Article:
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Feral pigs

Feral pigs can cause extensive environmental, social, cultural, and economic damage. Estimates of agricultural damage (and thus, impacts to economic values), from feral pigs can be hundreds of millions of dollars per year[2]. They predate on native wildlife, destroy habitats, compete for resources with native wildlife, introduce invasive weeds, and disrupt the ecosystem services provided by wetlands. Feral pigs are a perennial management issue with strong seasonality in their impacts. Therefore, managing the impacts from feral pigs on the natural environment, and the ecosystems providing valuable ecosystem services, such as wetlands, requires a whole-of-system, values-based approach.

Juvenile feral pig. Photo by Department of Environment and Resource Management - Queensland Government

Quick facts

Feral pigs
in Northern Australia and in the Wet Tropics may compete with native bird species, such as brolgas or cassowaries, for tubers and fruits[1]. Find out more about the ecology of feral pigs.

Feral pig traveling through a waterbody. Photo by Department of Environment and Resource Management - Queensland Government

A small group or even single feral pig can cause significant damage to wetland margins in a very short space of time. Because vegetation plays a critical role in stabilising the land, vegetation destruction by feral pigs can lead to higher rates of erosion and nutrient and sediment resuspension into the water column[4].

Impacts from feral pigs to wetlands can include:

  • habitat alteration and degradation from feeding, trampling, pugging, and wallowing activities[3]
  • decreased water quality, including decreased water clarity (e.g., increased turbidity), reduced dissolved oxygen levels, and increased nutrient concentrations (e.g., increased ammonium levels)[4]
  • decreased aquatic flora cover[1]
  • altered structure of plant communities[1][3]
  • spread of introduced weeds and pathogens, leading to the loss of sensitive species[1]
  • predation on and competition with native wetland animals (e.g., lizards, amphibians, birds, turtles)[1].

National Feral Pig Information Hub: Queensland Portal

Additional information


References

  1. ^ a b c d e Australian Government (2017), Threat abatement plan for predation, habitat degradation, competition and disease transmission by feral pigs (Sus scrofa). [online], Commonwealth of Australia. Available at: https://www.environment.gov.au/system/files/resources/b022ba00-ceb9-4d0b-9b9a-54f9700e7ec9/files/tap-feral-pigs-2017-background-document.pdf.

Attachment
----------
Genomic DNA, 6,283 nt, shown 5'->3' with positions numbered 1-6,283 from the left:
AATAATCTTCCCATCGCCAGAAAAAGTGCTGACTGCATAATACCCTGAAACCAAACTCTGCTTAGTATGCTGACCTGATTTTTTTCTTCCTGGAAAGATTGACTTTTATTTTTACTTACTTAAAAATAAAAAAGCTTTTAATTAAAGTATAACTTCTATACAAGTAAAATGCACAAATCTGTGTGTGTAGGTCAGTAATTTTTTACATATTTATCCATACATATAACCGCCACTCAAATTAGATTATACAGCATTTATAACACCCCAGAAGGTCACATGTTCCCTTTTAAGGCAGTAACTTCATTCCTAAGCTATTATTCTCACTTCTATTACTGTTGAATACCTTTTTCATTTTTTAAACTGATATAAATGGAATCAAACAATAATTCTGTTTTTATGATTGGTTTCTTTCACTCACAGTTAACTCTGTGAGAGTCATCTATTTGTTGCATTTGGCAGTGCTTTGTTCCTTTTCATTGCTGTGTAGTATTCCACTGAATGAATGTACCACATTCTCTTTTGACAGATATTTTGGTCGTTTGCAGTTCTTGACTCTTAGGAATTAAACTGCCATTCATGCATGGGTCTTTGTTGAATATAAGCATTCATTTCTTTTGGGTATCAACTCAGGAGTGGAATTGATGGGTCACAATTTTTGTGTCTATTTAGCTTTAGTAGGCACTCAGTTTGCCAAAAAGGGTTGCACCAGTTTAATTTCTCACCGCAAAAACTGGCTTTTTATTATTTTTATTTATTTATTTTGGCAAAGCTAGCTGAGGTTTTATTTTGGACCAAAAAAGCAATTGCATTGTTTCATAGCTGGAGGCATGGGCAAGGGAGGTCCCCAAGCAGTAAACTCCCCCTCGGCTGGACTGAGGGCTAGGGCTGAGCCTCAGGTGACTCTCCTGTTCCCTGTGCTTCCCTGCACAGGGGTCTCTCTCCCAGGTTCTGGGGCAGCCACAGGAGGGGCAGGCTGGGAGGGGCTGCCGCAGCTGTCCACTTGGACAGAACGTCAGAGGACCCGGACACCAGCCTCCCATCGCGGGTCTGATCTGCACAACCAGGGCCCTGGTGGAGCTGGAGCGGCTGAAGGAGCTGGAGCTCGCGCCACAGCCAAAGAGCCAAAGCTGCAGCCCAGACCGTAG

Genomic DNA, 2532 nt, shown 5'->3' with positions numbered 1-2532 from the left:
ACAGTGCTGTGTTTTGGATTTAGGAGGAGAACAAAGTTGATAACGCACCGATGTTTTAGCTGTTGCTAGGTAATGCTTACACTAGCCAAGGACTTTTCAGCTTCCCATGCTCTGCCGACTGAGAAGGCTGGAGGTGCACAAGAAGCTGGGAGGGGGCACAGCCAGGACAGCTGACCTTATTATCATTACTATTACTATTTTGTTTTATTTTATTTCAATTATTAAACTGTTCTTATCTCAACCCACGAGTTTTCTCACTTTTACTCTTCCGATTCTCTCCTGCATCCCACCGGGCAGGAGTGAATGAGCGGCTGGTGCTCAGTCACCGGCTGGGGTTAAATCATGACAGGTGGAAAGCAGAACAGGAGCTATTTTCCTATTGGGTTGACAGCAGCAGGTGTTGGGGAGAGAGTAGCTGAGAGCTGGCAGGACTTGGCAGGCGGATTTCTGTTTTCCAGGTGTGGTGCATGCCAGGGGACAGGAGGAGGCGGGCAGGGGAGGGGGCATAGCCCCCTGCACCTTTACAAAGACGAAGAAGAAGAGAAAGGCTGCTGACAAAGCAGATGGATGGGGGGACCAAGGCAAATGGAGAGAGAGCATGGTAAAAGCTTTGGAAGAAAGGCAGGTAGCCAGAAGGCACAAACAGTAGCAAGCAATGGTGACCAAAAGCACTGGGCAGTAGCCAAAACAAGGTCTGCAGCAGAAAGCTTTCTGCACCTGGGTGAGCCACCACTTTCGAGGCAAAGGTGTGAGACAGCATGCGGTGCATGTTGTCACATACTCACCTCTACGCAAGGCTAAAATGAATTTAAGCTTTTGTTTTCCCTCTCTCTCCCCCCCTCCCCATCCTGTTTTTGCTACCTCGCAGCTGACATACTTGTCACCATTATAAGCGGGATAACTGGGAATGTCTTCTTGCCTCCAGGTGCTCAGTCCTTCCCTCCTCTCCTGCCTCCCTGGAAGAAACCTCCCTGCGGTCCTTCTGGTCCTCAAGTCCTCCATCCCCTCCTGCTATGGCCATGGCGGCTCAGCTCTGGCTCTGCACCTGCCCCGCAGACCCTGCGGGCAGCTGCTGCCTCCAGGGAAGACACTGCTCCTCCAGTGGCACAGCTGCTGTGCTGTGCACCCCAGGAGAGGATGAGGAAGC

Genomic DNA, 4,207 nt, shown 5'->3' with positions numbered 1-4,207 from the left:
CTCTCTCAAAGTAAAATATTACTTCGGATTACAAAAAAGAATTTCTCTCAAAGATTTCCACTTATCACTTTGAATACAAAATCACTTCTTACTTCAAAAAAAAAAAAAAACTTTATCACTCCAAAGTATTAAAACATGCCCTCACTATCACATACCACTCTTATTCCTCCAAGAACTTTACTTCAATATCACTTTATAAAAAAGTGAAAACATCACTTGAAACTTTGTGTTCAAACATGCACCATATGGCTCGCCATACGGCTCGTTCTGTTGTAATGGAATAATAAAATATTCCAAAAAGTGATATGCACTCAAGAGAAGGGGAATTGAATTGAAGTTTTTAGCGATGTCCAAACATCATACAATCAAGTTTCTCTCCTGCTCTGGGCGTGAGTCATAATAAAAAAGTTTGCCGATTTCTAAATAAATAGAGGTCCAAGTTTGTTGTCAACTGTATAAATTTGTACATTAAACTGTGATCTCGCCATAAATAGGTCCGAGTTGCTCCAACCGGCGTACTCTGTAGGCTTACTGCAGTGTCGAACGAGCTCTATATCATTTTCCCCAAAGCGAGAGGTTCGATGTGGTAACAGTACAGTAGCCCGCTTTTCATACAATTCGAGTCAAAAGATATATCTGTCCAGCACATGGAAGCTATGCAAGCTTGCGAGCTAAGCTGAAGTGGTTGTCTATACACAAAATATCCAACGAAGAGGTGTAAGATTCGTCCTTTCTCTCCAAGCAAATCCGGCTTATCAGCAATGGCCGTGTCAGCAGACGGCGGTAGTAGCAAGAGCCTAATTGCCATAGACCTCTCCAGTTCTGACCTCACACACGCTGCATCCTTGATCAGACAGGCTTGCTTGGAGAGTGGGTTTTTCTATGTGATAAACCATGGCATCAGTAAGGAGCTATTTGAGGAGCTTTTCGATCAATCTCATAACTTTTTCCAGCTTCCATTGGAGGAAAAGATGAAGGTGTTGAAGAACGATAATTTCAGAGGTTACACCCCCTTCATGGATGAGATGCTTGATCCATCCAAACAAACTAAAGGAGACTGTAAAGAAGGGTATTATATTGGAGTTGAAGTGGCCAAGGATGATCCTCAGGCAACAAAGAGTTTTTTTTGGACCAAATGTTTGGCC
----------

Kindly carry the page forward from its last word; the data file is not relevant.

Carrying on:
2. ^ Australian Pork Limited (2020), Australian Feral Pig Report - July 2020. [online], National Feral Pig Action Plan. Available at: https://feralpigs.com.au/wp-content/uploads/2020/07/National-Feral-Pig-Management-APL-Report-July-2020.pdf.
  3. ^ a b State of Victoria Department of Environment, Land, Water, and Planning (2017), Impacts of pigs in wetlands. [online], Arthur Rylah Institute. Available at: https://www.ari.vic.gov.au/__data/assets/pdf_file/0036/66897/Impact-of-Pigs-on-Wetlands-Fact-Sheet-3.pdf.
  4. ^ a b Waltham, N & Schaffer, J (2017), Continuing aquatic assessment of wetlands with and without feral pig and cattle fence exclusion, Archer River catchment. [online], vol. 17/04, Centre for Tropical Water & Aquatic Ecosystem Research (TropWATER), James Cook University, Townsville, Australia. Available at: https://www.researchgate.net/publication/320079038_Continuing_aquatic_assessment_of_wetlands_with_and_without_feral_pig_and_cattle_fence_exclusion_Archer_River_catchment/link/59d4c052a6fdcc181adc559f/download.

Last updated: 10 May 2021

This page should be cited as:

Department of Environment and Science, Queensland (2021) Feral pigs, WetlandInfo website, accessed 13 May 2021. Available at: https://wetlandinfo.des.qld.gov.au/wetlands/management/pressures/feral-pigs/

Queensland Government
WetlandInfo   —   Department of Environment and Science